Pak-US ‘rollercoaster’ ties

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Ali Imran Atta

The United States of America emerged as the first country to develop formal relations with Pakistan on August 15, 1947, one day after Pakistan gained independence through the partition of British India. These relations are a critical component of the US state’s overarching framework in Central and South Asia, as well as in Eastern Europe. However, the relationship between the two sovereign states has been termed a “roller coaster,” with highs marked by productive collaboration and depths marked by profound bilateral estrangement between 1948 and 2013.
This month, the United States has not attempted to conceal the fact that it is actively watching progress in Pakistan, both on the political and economic fronts, in recent weeks and months. Over the last four months, almost a dozen remarks have primarily or in passing mentioned Pakistan, and in every case, the timbre and intention reflect a level of apprehension rarely seen in the past. The most recent US State Department statement expressed hope for financial stability in the country, emphasizing that America was not only aware of Pakistan’s financial problems, but also supported efforts to revive the national economy. When asked if Washington shared the country’s concern that Islamabad is on the verge of economic crisis, a US State Department spokesperson said that the nation needed to collaborate with international financial institutions to enhance its economy.
“We incentivize Pakistan to keep on working with the World Monetary Fund (IMF) on implementing programs, particularly those that will improve Pakistan’s business environment,” the US official said. “Doing so will increase the competitiveness of Pakistani businesses and help Pakistan attract high-quality foreign investment.” When Foreign Minister Bilawal Bhutto-Zardari was asked a similar question, he replied, “As long as we remain willing to help ourselves,” others would continue to help Pakistan. “We must assist them by taking the necessary steps at home.” The young minister noted that the rest of the world had vowed to provide roughly half of the financing Pakistan needed for regeneration following the 2022 floods at the latest conference in Geneva.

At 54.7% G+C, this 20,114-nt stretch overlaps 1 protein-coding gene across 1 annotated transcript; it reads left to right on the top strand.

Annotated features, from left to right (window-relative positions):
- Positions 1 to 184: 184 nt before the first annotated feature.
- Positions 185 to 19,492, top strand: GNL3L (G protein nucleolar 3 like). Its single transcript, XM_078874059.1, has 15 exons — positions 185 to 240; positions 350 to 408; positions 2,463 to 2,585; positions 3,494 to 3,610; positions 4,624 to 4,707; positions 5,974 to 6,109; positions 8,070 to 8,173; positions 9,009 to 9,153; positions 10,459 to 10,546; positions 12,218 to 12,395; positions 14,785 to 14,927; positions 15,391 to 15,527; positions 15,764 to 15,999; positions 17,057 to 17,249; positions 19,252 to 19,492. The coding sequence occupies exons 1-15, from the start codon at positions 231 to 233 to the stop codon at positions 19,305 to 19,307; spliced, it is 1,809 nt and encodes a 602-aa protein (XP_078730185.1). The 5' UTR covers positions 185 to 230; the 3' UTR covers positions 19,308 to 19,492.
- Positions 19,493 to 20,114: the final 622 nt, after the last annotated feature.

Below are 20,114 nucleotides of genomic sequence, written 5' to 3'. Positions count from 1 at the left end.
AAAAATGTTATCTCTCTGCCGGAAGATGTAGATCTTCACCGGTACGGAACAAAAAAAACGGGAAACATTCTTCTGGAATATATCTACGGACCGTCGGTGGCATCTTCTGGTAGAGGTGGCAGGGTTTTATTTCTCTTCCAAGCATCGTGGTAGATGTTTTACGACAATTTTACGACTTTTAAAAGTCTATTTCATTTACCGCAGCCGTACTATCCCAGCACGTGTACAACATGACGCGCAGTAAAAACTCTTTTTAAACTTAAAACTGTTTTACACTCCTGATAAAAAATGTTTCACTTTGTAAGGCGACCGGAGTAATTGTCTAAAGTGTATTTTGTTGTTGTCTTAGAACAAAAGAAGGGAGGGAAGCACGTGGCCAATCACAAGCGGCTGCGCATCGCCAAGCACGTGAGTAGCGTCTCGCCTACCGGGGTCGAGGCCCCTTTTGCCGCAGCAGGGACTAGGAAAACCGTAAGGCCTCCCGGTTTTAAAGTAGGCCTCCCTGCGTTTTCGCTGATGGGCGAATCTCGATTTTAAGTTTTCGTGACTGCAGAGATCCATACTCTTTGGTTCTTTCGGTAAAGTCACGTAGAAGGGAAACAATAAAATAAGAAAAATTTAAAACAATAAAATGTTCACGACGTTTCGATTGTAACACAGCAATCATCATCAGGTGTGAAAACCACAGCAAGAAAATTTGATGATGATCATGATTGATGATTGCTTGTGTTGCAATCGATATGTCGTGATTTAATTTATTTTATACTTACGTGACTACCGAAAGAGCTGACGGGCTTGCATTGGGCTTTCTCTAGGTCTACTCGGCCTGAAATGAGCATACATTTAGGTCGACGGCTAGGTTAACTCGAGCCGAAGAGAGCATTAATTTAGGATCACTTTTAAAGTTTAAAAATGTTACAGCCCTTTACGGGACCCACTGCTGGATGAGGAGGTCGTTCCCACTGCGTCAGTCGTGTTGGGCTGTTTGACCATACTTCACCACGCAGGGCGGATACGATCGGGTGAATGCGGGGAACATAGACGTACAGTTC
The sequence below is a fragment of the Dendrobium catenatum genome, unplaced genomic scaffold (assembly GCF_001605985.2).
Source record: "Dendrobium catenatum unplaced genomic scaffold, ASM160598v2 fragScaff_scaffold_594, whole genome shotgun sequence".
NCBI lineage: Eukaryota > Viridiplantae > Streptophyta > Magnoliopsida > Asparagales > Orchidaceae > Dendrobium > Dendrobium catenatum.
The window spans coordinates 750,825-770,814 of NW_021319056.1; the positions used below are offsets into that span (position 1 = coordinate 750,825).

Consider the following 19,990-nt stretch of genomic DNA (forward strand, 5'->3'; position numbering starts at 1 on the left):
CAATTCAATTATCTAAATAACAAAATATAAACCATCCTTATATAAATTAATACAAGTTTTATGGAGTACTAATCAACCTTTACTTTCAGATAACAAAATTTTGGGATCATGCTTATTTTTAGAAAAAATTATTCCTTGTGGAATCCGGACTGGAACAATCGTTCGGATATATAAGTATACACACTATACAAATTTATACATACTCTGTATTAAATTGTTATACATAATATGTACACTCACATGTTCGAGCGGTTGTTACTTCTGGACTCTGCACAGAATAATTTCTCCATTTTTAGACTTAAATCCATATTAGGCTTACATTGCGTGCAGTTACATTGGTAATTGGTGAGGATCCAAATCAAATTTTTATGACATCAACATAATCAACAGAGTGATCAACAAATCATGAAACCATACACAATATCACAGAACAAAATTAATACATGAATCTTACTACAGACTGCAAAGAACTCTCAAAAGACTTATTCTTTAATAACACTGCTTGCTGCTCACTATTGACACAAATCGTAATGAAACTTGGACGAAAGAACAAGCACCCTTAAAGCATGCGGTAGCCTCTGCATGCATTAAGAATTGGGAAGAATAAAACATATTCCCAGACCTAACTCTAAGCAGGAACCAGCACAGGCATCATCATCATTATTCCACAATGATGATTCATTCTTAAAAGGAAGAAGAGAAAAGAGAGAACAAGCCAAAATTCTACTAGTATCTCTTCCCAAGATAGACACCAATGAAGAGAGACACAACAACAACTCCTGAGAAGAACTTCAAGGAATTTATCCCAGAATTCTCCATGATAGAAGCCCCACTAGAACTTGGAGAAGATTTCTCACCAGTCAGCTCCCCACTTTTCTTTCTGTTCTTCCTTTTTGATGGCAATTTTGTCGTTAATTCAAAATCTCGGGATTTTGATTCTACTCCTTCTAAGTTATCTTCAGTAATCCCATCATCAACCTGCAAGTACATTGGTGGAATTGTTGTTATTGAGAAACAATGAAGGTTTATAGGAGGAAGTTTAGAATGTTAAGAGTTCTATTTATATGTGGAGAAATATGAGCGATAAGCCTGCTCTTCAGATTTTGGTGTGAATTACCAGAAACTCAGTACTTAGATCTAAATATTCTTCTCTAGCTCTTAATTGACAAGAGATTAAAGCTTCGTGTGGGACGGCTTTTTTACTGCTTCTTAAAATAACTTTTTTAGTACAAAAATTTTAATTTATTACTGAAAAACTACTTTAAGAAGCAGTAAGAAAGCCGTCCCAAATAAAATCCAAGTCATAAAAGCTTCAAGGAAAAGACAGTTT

“Now Pakistan must contribute the remaining 50%.” The foreign minister also emphasized the importance of reaching a “conclusion with the IMF” and following up on the offer to renegotiate our debt made by French President Emmanuel Macron and UN Secretary-General Antonio Guterres. To put things in context, a State Department official stated, “Pakistan’s economic stability is a subject of discussion between the Pakistani and US government agencies, including the United States State Department and our counterparts, the Department of Treasury, and the White House.” But why is Washington so concerned about Pakistan’s economic and political stability? According to conventional wisdom, the determinant is our nuclear program, and the world cannot perhaps afford to view a nation with a nuclear arsenal on the verge of annihilation. However, conventional wisdom only exposes the tip of the iceberg. Pakistan is the fifth largest country in the world, and the second largest Muslim country, with a large army and extensive nuclear infrastructure.